Crisis in NHS Borders services

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Financial and staffing pressures on NHS Borders has seen it moved into one category below which Government intervention would be required.

It was revealed this week that the local health board is now in category Stage 4 - meaning there could be significant risks to delivery, quality, financial performance or safety.

“For the first time this year we have been unable to make enough savings to balance the books, and while we continue to focus relentlessly on cost effectiveness - the people of the Borders would expect no less – this is absolutely not at the expense of patient safety, which is our number one priority,” said an NHS Borders spokesperson.

“Despite a £3 million improvement in our financial position this year, Scottish Government has advised ‘that the changes in leadership which are planned, the scale of the remaining financial challenges facing the board, and the need for pace in delivering of longer term sustainability present key risks’. “This has led the Director General to move us to Stage 4 of the NHS Board Performance Escalation Framework. Any resource offered from Scottish Government to help us drive forward our recovery plan is welcomed as we continue to work to address the challenges we face with a continuing focus on safe, high-quality patient care.”

Berwickshire, Roxburgh and Selkirk MP, John Lamont said: “NHS Borders must not be allowed to sleep walk into a full blown crisis and this news must act as a wake-up call to the Scottish Government.

“For several years, I have been urging the SNP Government to take action to address issues that NHS Borders have been having with staff recruitment, the cancellations of operations and meeting key targets. These warning signs cannot continue to be ignored.”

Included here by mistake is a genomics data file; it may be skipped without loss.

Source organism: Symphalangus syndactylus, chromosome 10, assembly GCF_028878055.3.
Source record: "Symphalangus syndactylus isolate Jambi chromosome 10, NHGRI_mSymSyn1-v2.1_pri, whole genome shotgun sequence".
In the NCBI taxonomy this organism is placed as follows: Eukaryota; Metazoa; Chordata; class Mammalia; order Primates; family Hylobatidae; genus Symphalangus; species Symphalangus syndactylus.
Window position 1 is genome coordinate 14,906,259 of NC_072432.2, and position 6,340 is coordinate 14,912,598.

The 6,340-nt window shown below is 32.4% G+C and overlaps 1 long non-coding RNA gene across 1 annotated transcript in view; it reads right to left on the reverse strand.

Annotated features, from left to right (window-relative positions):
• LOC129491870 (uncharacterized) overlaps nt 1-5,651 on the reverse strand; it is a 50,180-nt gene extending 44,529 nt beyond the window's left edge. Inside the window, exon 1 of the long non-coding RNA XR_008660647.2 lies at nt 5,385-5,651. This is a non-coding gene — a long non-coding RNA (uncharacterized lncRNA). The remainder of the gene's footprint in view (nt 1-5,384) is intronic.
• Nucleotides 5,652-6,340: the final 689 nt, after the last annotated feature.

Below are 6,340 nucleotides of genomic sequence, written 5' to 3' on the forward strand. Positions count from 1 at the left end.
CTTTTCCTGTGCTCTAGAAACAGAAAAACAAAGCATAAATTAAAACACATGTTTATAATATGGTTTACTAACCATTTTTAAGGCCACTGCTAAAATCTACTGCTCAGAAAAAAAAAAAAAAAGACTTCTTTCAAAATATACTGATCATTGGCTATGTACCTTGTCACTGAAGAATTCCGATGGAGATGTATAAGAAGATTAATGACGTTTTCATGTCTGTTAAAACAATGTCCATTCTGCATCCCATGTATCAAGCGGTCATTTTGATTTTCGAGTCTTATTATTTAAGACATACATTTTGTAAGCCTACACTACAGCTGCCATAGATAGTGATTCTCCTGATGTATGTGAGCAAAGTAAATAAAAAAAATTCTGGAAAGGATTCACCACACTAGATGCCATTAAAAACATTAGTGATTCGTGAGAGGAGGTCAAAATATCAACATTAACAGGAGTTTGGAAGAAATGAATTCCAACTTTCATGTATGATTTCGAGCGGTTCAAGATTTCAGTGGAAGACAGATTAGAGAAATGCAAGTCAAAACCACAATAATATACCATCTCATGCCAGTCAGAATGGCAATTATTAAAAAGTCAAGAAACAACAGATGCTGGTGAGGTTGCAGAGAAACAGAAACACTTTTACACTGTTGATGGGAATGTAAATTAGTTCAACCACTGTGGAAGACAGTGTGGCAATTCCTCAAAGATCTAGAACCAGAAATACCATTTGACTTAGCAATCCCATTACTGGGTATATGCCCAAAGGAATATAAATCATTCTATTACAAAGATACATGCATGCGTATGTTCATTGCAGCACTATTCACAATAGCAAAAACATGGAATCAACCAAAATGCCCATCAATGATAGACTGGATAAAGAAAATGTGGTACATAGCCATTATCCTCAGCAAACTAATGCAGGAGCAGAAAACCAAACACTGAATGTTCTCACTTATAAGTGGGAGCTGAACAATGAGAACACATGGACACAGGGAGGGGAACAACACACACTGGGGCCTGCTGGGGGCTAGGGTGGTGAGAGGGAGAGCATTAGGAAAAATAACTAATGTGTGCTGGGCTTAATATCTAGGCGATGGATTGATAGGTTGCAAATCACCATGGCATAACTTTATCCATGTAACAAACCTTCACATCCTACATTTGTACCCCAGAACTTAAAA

NHS Borders points out that: all their staff are committed, hard working and go above and beyond to deliver person centred and compassionate care for people in the Borders; recent cancer treatment times are good, as are their accident and emergency waiting times; vacancy rates for consultant posts are considerably lower than the national average; and hospital bed numbers (BGH and community hospitals) have remained almost unchanged since 2012.

“We are now looking to winter and preparing to deliver our service for the population of the Borders during what is usually a challenging season,” added the health board spokesperson.

“The planning for winter 2018 actually started months ago and we have spent lots of time engaging with front line and management colleagues across our health and social care system to be as ready as we can be.

“We have created additional capacity in order to enable our patients to be in the most suitable place to receive any further care that they require, instead of being in an acute hospital bed. A new Hospital to Home service has been established covering all of the Borders and will greatly improve discharge from the BGH and our community hospitals and there will be increased staffing at weekends and over the festive period.

“We will also be asking the public to play ‘your part’ too by making sure you are prepared for winter. Simple things like ensuring you have a well stocked medicine cabinet, use the experts in our communities such as pharmacists and dentists, look out for your neighbours, and help us run an effective service by cancelling your appointments if you are no longer able to attend them.”